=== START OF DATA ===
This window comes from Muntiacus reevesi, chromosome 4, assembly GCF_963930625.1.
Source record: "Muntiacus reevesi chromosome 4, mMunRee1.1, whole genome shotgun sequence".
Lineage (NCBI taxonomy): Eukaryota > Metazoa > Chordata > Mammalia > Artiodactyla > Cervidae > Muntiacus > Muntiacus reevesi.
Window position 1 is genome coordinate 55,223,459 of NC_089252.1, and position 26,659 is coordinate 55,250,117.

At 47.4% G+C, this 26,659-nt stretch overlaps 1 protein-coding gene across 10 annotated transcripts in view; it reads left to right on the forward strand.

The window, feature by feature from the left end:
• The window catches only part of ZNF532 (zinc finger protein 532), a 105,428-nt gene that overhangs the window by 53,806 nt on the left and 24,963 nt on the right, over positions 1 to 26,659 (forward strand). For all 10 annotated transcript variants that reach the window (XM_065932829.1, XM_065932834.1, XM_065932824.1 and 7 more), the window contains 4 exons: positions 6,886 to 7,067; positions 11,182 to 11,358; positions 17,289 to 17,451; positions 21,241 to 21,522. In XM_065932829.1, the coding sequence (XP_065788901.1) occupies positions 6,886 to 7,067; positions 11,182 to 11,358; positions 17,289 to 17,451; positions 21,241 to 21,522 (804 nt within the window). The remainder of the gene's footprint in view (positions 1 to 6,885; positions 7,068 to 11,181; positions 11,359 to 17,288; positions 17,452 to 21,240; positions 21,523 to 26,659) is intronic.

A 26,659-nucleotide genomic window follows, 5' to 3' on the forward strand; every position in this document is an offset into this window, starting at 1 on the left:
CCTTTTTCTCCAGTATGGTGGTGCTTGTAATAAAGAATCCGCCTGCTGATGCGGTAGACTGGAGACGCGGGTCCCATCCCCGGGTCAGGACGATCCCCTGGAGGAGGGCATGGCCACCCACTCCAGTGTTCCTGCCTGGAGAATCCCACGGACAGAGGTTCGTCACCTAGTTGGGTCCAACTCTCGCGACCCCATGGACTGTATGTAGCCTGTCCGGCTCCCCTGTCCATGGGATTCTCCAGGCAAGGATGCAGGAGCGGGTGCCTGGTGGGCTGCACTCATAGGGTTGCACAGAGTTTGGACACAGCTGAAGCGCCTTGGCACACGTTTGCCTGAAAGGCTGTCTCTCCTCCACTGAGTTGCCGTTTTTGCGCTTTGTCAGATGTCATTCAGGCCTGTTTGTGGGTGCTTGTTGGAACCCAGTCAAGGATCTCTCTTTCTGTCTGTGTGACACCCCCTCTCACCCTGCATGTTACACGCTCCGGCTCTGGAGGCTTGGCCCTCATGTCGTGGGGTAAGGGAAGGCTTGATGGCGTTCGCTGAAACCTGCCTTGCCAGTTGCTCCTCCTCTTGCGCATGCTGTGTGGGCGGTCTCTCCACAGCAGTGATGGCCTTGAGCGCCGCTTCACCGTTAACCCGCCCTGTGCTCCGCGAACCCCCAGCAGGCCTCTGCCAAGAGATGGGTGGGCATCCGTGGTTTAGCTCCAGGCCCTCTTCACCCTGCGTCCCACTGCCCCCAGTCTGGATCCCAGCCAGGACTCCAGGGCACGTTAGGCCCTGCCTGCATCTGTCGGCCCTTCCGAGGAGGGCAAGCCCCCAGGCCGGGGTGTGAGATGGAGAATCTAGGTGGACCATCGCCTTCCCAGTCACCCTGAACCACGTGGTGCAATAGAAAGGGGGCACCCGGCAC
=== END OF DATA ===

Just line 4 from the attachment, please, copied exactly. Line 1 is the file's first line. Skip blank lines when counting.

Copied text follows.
Window position 1 is genome coordinate 55,223,459 of NC_089252.1, and position 26,659 is coordinate 55,250,117.